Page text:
Earlier in the week we talked to Olivier Hallot who’s heading up the documentation team in LibreOffice. But other people are contributing as well, so if you want to help out, here are some names to look out for:
- Jean Weber is the author and original producer of the LibreOffice guides
- Stan Horacek, Gabor Kelemen, Adolfo Jaime Barrientos and others are contributors to the help contents
- Dennis Roczek and Lera Goncharuk work mostly on the wiki
- Andrea Mussap just joined and under Olivier’s advice produced a help page for LibreOffice
The team communicates via the documentation mailing list (see the archives here), where you can post suggestions for updates or ask for areas that need help. Another alternative is to use the IRC channel (#libreoffice-doc on Freenode), which is better for more immediate discussion – but can be quiet at times, if it’s night-time where many of the participants are based.
Tools of the trade
LibreOffice’s documentation content is split into two main categories: online help, and the guidebooks. They are both fundamentally important to the office suite, but differ in the style of content and who it’s aimed at.
The user guides are available on the LibreOffice website, in ODT (for Writer) and PDF formats, and printed copies can be bought as well. You can see that the Getting Started guide for LibreOffice 5.x is the most up-to-date – so a good way to help out is to edit the other guides (eg for Writer and Calc) to bring them in line with the LibreOffice 5.x series as well.
In addition, there’s the help that’s built in to LibreOffice (usually accessible by pressing F1). Unlike the user guides, which provide detailed explanations of how to do tasks in LibreOffice, the built-in help focuses on answering questions about specific features. This is usually the first resource that users of the software consult if they have a problem, before looking in the user guides or searching the internet.
A list of frequently asked questions (FAQ) is available on the wiki, but some of the answers are dated. A better resource is the Ask LibreOffice site which lets people post and answer questions.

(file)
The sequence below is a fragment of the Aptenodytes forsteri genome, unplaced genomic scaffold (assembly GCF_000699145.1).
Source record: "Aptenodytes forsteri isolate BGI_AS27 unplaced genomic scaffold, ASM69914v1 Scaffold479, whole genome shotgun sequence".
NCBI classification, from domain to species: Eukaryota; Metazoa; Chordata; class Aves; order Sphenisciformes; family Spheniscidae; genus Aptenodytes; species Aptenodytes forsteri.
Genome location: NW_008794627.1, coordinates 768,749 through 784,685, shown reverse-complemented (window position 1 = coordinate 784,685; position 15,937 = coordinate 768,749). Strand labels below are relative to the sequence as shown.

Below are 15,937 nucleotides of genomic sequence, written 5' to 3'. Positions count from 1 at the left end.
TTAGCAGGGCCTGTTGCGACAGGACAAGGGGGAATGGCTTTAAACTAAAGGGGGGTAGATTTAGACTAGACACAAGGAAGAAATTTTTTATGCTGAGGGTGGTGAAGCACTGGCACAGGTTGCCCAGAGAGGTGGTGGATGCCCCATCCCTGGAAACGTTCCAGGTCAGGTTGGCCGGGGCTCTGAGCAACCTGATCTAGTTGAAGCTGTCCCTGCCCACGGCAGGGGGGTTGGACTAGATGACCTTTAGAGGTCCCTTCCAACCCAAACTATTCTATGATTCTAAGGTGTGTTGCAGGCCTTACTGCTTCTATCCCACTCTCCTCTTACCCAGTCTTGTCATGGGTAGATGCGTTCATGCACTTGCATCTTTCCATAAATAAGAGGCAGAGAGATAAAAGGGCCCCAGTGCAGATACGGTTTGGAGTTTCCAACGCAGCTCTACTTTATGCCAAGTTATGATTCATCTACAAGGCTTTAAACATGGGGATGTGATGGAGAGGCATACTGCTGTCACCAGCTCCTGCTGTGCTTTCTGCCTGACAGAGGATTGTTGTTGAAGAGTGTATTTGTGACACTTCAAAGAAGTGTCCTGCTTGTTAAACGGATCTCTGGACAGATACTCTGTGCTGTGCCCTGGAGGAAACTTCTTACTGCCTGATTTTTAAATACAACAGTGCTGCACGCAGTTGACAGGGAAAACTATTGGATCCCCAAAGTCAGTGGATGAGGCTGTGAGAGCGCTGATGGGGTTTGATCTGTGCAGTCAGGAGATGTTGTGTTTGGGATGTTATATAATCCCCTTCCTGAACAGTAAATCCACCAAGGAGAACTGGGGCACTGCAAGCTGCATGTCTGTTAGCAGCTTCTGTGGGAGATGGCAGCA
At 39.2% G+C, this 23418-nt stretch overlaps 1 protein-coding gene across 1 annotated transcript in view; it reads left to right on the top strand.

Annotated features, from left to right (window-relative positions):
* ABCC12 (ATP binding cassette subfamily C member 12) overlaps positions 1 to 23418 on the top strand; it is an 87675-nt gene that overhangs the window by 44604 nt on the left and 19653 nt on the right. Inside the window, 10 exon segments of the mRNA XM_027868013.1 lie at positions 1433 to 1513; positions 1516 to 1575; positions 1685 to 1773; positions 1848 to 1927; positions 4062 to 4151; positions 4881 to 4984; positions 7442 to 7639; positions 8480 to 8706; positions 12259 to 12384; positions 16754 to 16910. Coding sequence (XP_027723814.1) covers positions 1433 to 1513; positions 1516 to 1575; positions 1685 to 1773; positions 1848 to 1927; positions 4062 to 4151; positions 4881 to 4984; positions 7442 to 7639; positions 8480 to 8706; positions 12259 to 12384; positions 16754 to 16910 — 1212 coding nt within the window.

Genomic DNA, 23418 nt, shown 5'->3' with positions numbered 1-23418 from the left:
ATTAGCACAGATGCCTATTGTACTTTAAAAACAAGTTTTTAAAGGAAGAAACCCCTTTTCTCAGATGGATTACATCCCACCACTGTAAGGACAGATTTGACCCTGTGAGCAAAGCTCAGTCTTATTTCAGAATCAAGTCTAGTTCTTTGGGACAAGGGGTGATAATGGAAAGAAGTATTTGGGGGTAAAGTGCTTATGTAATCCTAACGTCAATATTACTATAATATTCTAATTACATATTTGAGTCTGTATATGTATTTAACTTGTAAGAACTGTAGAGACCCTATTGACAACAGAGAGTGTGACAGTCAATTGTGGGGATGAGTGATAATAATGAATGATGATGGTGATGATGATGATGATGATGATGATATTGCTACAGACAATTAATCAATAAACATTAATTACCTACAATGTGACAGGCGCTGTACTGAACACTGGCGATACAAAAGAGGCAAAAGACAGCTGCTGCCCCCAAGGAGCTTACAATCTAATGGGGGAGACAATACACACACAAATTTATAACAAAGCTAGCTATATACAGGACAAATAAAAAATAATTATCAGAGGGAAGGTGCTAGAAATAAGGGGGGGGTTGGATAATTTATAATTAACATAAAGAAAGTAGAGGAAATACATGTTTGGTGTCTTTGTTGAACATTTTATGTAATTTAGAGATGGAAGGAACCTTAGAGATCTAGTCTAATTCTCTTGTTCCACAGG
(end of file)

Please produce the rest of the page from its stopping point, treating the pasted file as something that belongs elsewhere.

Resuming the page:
So you’ve seen what the documentation project does, who’s in the team, and what they’re working on. Why not help out yourself? If you’re interested in a career in technical writing, this is a great way to build up some experience. Or if you’re already familiar with such work, you can really make a difference to a major free and open source software project!
Getting started is easy:
- Send a blank email to firstname.lastname@example.org and follow the instructions to sign up to the mailing list
- Introduce yourself – you don’t need to include a CV, but just provide a few lines of who you are and how you want to help
- Someone on the docs team will answer and help you out
For newcomers, there is a meta bug in bugzilla bringing together various “easy hacks” – small tasks that you can do easily without much experience or long-term committment. Even the smallest fixes and tweaks can make all the difference.
Then there is the ODFAuthors site which has information on producing LibreOffice user guides, and is where a lot of the writing work takes place.
So that’s a summary of how the documentation project works, and we hope you will join us on the team soon! Drop by our IRC channel at any time for a chat: